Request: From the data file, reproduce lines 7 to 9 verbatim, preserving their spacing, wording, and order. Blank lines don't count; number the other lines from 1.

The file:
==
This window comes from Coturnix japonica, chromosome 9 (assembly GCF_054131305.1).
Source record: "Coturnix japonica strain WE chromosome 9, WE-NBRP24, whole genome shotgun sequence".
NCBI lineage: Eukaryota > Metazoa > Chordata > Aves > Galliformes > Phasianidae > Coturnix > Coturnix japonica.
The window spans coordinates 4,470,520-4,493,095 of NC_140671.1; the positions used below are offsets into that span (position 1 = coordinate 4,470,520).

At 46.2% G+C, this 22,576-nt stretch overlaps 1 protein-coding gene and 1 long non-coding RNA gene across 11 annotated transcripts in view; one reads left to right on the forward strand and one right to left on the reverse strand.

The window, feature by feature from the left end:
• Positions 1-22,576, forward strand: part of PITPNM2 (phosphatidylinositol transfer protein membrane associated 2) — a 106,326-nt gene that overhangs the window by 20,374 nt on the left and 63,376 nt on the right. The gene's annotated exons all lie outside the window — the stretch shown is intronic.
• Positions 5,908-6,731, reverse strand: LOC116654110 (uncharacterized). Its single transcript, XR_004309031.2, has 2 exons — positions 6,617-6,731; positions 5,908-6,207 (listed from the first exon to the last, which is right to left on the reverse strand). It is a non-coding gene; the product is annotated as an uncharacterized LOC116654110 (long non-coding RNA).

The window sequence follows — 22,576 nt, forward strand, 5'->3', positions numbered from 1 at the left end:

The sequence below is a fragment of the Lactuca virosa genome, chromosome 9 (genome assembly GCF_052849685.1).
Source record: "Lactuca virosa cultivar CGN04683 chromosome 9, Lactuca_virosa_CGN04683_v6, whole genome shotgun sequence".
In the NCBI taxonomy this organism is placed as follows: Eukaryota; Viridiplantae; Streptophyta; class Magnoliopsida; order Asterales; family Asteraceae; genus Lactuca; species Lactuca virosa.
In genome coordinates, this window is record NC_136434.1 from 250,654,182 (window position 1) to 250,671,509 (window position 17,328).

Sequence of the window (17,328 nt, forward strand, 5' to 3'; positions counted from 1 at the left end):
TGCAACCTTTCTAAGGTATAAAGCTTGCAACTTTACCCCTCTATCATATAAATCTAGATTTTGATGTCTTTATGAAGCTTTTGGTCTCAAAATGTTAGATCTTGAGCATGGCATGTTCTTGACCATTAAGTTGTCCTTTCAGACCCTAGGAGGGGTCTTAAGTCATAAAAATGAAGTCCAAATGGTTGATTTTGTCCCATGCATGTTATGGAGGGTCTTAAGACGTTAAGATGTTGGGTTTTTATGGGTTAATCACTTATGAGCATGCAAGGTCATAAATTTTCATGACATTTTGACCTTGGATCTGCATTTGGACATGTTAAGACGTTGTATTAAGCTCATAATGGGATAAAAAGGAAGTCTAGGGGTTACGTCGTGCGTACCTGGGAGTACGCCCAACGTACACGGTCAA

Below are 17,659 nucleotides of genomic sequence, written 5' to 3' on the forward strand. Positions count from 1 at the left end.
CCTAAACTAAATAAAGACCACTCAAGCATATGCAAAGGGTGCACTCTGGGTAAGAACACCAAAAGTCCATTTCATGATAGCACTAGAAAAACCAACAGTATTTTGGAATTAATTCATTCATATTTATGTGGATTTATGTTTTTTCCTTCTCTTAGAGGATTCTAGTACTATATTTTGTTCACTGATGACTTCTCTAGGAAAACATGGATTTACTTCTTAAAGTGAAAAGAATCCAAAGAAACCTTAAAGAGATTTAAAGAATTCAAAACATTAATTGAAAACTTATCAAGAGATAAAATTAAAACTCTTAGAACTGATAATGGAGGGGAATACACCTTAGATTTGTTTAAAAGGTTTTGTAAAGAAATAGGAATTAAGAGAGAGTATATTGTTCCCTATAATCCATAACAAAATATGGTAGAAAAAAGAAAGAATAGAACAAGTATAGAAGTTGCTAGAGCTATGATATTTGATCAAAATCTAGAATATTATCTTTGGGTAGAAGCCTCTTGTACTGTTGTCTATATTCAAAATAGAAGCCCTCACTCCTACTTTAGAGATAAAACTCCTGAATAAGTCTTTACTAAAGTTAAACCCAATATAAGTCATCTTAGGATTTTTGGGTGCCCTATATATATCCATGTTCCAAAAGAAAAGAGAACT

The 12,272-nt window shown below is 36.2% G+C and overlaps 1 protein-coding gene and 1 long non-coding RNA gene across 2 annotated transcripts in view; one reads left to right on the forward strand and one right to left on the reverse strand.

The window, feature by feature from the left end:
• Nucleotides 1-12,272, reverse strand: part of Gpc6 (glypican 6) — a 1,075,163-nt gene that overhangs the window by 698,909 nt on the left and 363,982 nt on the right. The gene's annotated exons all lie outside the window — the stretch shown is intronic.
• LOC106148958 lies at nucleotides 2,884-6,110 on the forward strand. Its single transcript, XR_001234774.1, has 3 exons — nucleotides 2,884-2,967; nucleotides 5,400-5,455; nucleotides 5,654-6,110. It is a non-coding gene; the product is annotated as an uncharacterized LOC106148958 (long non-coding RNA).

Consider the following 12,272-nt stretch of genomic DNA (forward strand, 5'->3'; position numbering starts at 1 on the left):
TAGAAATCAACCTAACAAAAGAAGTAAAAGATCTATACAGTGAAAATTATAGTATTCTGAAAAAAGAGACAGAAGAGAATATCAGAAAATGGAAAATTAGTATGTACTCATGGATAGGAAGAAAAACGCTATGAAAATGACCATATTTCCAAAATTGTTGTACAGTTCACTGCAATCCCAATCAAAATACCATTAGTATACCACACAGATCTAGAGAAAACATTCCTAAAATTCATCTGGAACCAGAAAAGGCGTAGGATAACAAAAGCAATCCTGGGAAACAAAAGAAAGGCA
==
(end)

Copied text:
• Positions 1-22,576, forward strand: part of PITPNM2 (phosphatidylinositol transfer protein membrane associated 2) — a 106,326-nt gene that overhangs the window by 20,374 nt on the left and 63,376 nt on the right. The gene's annotated exons all lie outside the window — the stretch shown is intronic.
• Positions 5,908-6,731, reverse strand: LOC116654110 (uncharacterized). Its single transcript, XR_004309031.2, has 2 exons — positions 6,617-6,731; positions 5,908-6,207 (listed from the first exon to the last, which is right to left on the reverse strand). It is a non-coding gene; the product is annotated as an uncharacterized LOC116654110 (long non-coding RNA).

The window sequence follows — 22,576 nt, forward strand, 5'->3', positions numbered from 1 at the left end: